There are also the operating divisions operating the
network, and supplying telecommunications services
to customers. In the early days, there were just three
customer service divisions, supplying corporate cus-
tomers, domestic customers and international cus-
tomers. There are now 16 and growing, with corpor-
ate customers divided into small to medium, large
and major organizations, domestic customers div-
ided into nuclear families, people living alone and
other market segments, and new customer groupings
such as mobile customers, specialist numbers, etc.
Through all of this, it has been necessary to maintain
a stable back office. In order to stop the back office
having to change every time the operating divisions
reorganize and introduce new customer groupings,
an interface has been created, called Customer
Account Management. This interface procures ser-
vices from the back office to deliver them to external
customers and operating divisions. In this way one
of the UK’s largest companies, and one with a former
history of hierarchical management, achieves versa-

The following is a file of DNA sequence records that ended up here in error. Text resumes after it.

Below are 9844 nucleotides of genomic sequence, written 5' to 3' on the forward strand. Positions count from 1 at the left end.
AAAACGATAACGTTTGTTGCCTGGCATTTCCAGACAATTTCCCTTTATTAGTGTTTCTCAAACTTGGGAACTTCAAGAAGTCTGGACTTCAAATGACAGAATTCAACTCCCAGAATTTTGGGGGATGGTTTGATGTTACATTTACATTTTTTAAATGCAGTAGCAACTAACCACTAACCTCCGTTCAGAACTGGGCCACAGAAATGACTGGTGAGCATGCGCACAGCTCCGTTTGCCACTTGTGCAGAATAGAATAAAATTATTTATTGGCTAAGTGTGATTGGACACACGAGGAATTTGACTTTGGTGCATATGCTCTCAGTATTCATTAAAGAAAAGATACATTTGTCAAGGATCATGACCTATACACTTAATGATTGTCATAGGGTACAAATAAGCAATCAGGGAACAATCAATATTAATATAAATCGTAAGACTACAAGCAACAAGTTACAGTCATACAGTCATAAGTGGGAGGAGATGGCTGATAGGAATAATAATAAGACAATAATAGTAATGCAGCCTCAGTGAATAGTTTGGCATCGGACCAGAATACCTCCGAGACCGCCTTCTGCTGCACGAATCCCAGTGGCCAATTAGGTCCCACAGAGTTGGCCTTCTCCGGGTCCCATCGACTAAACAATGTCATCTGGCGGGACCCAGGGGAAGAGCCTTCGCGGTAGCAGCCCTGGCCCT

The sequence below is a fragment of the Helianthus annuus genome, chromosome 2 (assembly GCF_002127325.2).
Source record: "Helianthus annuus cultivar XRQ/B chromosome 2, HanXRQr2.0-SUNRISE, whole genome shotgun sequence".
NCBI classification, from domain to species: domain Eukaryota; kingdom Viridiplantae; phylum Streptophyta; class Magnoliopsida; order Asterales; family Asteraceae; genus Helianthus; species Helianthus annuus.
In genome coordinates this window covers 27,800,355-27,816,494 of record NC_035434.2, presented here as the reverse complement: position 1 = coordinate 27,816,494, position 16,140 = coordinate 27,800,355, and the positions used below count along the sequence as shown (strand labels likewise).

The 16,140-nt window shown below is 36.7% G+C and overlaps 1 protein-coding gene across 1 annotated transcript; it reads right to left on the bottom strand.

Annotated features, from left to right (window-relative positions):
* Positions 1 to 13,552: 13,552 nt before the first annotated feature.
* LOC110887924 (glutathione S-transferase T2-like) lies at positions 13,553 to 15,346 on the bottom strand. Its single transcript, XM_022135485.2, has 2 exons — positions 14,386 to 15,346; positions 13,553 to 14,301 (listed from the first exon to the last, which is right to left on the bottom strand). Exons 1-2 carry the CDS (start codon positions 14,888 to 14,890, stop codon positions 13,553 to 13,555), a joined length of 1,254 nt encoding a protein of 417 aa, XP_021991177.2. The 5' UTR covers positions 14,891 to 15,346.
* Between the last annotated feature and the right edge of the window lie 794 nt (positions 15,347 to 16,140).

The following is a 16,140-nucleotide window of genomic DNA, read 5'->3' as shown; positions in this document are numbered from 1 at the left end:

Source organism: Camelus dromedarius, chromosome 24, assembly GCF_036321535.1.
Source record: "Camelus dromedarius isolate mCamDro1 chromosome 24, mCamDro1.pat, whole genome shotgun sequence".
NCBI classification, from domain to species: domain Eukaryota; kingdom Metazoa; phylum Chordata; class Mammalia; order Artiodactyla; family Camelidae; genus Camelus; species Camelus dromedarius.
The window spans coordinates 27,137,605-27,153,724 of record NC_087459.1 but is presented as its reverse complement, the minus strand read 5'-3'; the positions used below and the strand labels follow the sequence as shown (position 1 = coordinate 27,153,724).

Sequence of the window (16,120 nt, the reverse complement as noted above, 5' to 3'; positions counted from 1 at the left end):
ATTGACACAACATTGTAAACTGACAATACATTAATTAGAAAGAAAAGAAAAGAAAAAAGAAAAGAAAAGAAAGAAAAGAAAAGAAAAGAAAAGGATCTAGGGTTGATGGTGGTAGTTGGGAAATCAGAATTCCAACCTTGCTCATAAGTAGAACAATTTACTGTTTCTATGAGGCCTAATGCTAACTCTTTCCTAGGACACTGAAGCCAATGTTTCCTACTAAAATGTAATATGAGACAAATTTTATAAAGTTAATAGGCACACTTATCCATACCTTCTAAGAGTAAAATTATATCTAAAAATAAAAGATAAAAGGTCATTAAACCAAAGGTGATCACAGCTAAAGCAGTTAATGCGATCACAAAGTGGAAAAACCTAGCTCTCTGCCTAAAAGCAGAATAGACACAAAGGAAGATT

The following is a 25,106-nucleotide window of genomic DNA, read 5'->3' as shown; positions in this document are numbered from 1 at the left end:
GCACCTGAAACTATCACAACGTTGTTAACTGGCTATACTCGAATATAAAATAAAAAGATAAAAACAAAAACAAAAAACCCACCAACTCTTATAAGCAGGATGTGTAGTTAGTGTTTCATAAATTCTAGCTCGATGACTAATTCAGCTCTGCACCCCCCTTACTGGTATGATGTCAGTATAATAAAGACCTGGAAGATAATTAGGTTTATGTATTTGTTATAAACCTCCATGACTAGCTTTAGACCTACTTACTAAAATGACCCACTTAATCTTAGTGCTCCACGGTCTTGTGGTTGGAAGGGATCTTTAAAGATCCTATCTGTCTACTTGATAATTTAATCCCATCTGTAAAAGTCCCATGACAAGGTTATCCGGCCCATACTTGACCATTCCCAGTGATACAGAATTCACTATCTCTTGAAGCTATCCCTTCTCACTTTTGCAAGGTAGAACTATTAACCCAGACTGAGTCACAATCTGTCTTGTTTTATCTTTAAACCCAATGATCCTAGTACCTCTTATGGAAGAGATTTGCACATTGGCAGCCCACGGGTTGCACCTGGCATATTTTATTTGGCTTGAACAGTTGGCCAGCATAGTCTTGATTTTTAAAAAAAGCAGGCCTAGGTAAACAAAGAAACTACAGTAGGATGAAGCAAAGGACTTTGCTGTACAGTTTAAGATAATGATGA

tility. It shields that part of the organization which
can be organized into stable functions, (the back
office undertaking input management), from those
that must be versatile to respond to changing cus-
tomer needs, (the operating divisions undertaking
process and output management), by providing an
interface, (undertaking client management).
In this section we report preliminary findings on
aspects of the governance of an organization. The
role of governance is outlined in Table 2. During our
interviews we also found that different organizations
adopted different approaches to governance for very
similar reasons as in the case of operational control.
In the firms interviewed, approaches to governance
ranged from light, remote and empowering to almost
Soviet-style central planning and monitoring. In the
manufacturing and defence industries the latter
approach was evident and in the engineering con-
struction industry the former approach was found.
There may be many reasons why this difference
exists. For example, manufacturing firms have tra-
ditionally applied very tight governance, because:
the nature of the product lends itself to close scru-